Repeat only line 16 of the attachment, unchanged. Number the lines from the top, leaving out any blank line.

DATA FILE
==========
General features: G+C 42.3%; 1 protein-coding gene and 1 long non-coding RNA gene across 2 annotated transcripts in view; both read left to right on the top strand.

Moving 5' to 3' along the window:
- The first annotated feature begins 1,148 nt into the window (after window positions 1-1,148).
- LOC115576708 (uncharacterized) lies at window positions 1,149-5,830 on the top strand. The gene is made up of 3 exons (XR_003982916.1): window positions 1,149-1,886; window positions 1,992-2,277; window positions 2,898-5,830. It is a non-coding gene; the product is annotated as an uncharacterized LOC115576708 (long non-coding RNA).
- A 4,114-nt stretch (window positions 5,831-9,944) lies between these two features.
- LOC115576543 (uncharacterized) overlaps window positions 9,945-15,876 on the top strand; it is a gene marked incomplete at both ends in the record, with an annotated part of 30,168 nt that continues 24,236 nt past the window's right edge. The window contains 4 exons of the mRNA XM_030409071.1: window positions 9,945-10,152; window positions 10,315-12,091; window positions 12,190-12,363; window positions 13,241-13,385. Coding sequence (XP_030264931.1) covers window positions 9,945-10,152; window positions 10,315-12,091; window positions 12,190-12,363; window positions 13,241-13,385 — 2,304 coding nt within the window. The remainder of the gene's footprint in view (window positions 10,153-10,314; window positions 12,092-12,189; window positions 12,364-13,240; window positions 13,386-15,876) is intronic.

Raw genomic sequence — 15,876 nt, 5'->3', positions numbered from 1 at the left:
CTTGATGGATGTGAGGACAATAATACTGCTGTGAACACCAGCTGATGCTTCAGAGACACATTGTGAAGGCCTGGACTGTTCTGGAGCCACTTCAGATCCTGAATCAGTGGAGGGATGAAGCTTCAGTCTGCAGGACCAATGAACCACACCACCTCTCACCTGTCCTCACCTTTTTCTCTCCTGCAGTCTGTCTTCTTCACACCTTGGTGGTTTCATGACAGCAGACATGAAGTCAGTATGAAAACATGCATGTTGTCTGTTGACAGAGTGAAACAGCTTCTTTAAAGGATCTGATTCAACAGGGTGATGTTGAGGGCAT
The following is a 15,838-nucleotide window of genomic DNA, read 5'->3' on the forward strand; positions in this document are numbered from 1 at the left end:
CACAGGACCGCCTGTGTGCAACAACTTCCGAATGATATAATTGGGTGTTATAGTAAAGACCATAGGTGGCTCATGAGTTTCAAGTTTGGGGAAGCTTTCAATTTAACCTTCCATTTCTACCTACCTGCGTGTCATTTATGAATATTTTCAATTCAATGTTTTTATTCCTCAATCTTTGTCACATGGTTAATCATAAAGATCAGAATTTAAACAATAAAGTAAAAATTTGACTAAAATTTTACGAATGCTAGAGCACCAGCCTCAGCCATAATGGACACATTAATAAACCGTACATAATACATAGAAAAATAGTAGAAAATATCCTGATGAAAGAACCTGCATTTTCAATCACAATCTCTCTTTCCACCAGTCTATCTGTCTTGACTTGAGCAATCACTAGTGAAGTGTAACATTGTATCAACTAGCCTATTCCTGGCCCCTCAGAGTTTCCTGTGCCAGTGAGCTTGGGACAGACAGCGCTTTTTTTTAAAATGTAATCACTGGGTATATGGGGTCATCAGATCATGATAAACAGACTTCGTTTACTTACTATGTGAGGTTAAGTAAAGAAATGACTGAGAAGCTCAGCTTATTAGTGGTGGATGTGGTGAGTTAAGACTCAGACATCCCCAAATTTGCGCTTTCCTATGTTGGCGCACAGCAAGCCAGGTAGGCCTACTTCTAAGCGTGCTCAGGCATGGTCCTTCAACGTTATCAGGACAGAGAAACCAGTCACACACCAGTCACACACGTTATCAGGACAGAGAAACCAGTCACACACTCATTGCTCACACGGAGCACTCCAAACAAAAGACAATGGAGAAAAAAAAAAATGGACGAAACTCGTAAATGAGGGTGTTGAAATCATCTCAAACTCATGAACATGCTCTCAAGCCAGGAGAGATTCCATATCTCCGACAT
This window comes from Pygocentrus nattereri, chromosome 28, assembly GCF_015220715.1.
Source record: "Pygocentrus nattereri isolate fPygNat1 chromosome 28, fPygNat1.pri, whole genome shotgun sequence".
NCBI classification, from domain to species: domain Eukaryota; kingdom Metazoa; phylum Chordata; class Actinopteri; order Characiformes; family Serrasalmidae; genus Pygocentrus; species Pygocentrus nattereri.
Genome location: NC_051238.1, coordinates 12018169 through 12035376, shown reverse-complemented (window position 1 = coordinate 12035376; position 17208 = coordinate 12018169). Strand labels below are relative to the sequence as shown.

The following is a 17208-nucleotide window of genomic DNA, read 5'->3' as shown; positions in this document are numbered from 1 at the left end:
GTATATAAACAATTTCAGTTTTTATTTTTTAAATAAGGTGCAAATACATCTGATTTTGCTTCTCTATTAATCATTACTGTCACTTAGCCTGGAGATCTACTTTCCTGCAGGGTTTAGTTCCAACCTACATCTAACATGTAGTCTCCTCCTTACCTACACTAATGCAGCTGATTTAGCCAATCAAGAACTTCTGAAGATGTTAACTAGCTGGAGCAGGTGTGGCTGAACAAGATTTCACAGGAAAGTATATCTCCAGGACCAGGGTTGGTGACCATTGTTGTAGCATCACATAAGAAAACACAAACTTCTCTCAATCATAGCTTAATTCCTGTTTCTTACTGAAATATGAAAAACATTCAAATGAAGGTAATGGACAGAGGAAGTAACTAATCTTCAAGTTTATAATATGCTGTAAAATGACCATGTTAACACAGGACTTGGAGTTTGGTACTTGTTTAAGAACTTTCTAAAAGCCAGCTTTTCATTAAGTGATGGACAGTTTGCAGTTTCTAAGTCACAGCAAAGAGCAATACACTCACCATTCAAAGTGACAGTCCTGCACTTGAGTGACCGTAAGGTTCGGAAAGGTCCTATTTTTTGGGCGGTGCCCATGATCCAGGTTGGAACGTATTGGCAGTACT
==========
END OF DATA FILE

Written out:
GTATATAAACAATTTCAGTTTTTATTTTTTAAATAAGGTGCAAATACATCTGATTTTGCTTCTCTATTAATCATTACTGTCACTTAGCCTGGAGATCTACTTTCCTGCAGGGTTTAGTTCCAACCTACATCTAACATGTAGTCTCCTCCTTACCTACACTAATGCAGCTGATTTAGCCAATCAAGAACTTCTGAAGATGTTAACTAGCTGGAGCAGGTGTGGCTGAACAAGATTTCACAGGAAAGTATATCTCCAGGACCAGGGTTGGTGACCATTGTTGTAGCATCACATAAGAAAACACAAACTTCTCTCAATCATAGCTTAATTCCTGTTTCTTACTGAAATATGAAAAACATTCAAATGAAGGTAATGGACAGAGGAAGTAACTAATCTTCAAGTTTATAATATGCTGTAAAATGACCATGTTAACACAGGACTTGGAGTTTGGTACTTGTTTAAGAACTTTCTAAAAGCCAGCTTTTCATTAAGTGATGGACAGTTTGCAGTTTCTAAGTCACAGCAAAGAGCAATACACTCACCATTCAAAGTGACAGTCCTGCACTTGAGTGACCGTAAGGTTCGGAAAGGTCCTATTTTTTGGGCGGTGCCCATGATCCAGGTTGGAACGTATTGGCAGTACT